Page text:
Robotic dreams turn into a reality

The UAE could be adding to its achievements with the growth of robotics initiatives.

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By  Vineetha Menon Published  July 16, 2008

While the United Arab Emirates is famous for its architectural marvels and economic vision, the country might be about to add a few technological achievements to match, with the growth of robotics initiatives in the Emirates.

REEM-B, the UAE's first ‘home-grown' humanoid robot designed for the service industry by Pal Technology Robotics, was unveiled in Abu Dhabi just a few months ago. Now, technological enthusiasts are excited about plans for the first Arabic-speaking humanoid robot being built in the country.

Named Ibn Sina, after the polymath who excelled in philosophy, mathematics and medicine, the robot is the brainchild of Dr. Nikolaos Mavridis, director of the Interactive Robots and Media Laboratory (IRML) at the United Arab Emirates University.

"What would be more worthwhile for the UAE than to be able to build not only the tallest physical tower in the world, but also one of the highest intellectual endeavors like that of building intelligent humanlike humanoid robots?" says Mavridis, who was awarded his PhD from the prestigious Massachusetts Institute of Technology (MIT) Media Laboratory.

Once complete, Ibn Sina will have a human-like face and body, realistic skin and wide facial expression capabilities. It will be incorporated with speech synthesis capabilities, speech recognition and a dialogue system for enhanced interaction. Furthermore, the robot will have an advanced vision system and a sensor network that will be able to detect and track human faces and hands, as well as other objects in the environment.

The first public presentation of IbnSina is expected to take place as early as December 2008, with annual demonstrations to follow as plans progress.

The College of Information Technology at the UAE University offers undergraduate studies in specialized fields including Computer Systems Design and Intelligent Systems, with most of its students comprising of young UAE National women.

The project is also attracting international interns from prestigious centers for robotic excellence including Carnegie Mellon University, Siemens-Nixdorf Institute and the University of Edinburgh.

The benefits of this project are immeasurable as Mavridis explains: "The reawakening of interest in leading intellectual figures such as Ibn Sina is of foremost importance to the region. Human-like robots are an amazing platform for research in multiple fields related to artificial intelligence including computer vision, motor control and language processing. Robots are fun and inspiring so there are educational benefits as well, providing a unique tool for combining theory with real-world hands-on technological skills."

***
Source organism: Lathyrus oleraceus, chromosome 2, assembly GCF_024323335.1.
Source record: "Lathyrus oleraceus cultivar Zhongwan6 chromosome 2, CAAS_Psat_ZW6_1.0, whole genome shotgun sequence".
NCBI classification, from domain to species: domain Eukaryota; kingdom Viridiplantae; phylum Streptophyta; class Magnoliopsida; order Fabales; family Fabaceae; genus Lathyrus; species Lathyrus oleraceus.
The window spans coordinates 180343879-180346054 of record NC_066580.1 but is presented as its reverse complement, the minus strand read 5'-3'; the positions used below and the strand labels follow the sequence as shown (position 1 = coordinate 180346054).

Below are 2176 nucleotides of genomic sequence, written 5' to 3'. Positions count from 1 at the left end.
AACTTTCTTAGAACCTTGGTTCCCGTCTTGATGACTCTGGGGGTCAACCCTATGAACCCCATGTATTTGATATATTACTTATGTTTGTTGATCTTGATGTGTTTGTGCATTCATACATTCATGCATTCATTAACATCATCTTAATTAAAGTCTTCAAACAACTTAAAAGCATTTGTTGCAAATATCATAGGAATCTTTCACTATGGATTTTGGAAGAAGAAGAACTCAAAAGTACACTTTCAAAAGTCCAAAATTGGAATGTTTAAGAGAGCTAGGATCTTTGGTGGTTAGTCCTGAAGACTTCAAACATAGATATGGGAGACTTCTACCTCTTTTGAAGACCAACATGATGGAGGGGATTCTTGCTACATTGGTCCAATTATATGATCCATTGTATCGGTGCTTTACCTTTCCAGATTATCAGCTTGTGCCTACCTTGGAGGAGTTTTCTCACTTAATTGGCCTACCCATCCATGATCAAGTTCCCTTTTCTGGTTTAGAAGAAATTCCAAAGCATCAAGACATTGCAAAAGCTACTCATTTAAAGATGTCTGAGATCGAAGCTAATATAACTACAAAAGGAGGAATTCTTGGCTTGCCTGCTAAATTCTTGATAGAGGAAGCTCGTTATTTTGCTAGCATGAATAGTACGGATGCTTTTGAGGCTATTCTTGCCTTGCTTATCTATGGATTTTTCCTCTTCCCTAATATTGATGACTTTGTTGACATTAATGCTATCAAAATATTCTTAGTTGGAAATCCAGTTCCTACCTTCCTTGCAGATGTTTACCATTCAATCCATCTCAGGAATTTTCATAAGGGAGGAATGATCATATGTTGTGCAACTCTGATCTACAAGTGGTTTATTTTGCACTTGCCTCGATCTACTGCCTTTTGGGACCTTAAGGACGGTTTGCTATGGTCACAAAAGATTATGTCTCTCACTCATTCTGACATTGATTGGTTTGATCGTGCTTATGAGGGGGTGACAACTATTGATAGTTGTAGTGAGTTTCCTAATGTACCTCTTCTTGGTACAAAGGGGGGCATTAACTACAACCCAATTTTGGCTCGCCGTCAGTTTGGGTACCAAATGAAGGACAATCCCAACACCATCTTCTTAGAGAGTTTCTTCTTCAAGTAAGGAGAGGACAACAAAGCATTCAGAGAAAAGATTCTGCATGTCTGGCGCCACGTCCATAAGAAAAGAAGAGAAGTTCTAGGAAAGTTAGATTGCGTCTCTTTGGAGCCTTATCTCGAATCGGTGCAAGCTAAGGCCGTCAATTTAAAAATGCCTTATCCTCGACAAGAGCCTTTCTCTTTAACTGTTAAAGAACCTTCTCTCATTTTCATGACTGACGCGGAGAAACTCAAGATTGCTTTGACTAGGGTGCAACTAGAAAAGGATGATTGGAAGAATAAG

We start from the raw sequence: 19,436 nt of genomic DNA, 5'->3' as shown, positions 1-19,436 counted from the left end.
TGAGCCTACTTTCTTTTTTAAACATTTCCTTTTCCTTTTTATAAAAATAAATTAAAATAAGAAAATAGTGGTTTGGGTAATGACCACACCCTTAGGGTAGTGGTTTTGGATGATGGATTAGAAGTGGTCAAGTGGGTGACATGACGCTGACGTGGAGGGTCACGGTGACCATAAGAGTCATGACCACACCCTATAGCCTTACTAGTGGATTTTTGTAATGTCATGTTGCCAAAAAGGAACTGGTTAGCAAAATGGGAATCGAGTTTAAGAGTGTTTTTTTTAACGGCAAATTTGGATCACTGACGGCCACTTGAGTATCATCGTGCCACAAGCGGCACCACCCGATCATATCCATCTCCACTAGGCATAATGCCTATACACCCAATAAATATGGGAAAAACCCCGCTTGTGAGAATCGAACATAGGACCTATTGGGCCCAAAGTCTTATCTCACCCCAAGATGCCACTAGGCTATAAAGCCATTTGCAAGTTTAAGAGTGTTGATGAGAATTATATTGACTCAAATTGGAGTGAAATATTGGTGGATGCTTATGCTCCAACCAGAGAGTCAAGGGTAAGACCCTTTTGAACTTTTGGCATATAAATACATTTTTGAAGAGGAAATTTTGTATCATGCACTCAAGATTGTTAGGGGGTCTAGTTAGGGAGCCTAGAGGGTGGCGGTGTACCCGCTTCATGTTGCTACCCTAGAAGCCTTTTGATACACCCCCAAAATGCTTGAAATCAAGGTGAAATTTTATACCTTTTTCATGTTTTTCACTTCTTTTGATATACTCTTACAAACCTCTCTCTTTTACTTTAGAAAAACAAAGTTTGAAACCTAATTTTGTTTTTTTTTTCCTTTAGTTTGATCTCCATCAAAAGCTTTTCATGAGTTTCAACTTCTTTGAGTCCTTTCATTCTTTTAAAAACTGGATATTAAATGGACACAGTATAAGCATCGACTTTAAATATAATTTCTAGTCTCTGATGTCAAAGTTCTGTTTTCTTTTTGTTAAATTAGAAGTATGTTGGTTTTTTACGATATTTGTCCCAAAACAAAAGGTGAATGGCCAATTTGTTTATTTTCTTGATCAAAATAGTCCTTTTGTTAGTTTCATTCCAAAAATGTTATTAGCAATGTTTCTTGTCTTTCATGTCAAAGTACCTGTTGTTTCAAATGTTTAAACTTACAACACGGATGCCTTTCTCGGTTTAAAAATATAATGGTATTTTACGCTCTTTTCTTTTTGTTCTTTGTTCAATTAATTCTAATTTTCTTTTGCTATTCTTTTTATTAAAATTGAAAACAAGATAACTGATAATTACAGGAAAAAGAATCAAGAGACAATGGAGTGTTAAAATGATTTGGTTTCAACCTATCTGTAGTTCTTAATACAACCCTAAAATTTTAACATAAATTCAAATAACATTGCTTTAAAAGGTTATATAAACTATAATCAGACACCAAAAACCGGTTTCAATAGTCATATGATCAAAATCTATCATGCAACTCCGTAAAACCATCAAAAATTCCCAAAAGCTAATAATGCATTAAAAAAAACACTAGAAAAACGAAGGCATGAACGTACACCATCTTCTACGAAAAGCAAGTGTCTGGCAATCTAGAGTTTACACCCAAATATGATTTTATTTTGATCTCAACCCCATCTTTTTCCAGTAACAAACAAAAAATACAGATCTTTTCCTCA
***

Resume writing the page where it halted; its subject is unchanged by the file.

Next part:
"It can also teach us a lot about ourselves too. In order to build such a machine, one needs to really learn and self-reflect, not only about the human body but also about the human mind - one needs to understand and model perception, belief, intentions and even emotions," Mavridis adds.

But that's not all. The Interactive Robots and Media Laboratory has other ambitious projects in progress, including FaceBots, for which it received the Human-Robot Interaction (HRI) RFP award by Microsoft Research. Only eight recipients were awarded the global prize, which also included funding for research, out of close to 80 applicants.

Notably, IRML was the only institution outside North America to receive the award and funding from the company. "It was MIT, CMU, Yale, McGill...and us," says Mavridis of the achievement.

FaceBots proposes using the social networking favorite, Facebook, to enhance a more meaningful and lasting relationship between humans and ‘bots.

The FaceBots will be equipped with face recognition capabilities, a simple dialog system and a real-time Facebook connection. Interaction will be initiated with humans using existing profile information such as age, hometown and profession as a point of conversation, with the robot logging each encounter. The ‘bots will go on to use memories of past encounters to strengthen relationships. It's expected that, in the future, the circle of friends of FaceBots will not only include humans, but also other robots.

FaceBots aims to be the first robot that is truly embedded in a social web, and the first to purposefully exploit and create social information that's available online.

The future of robotics has never looked better, Mavridis says: "The time of personal robots, and not only personal computers, is getting closer and closer. Just a quick look at the research budgets of major nations as well as major companies such as the Microsoft Robotics Studio shows where things are going."

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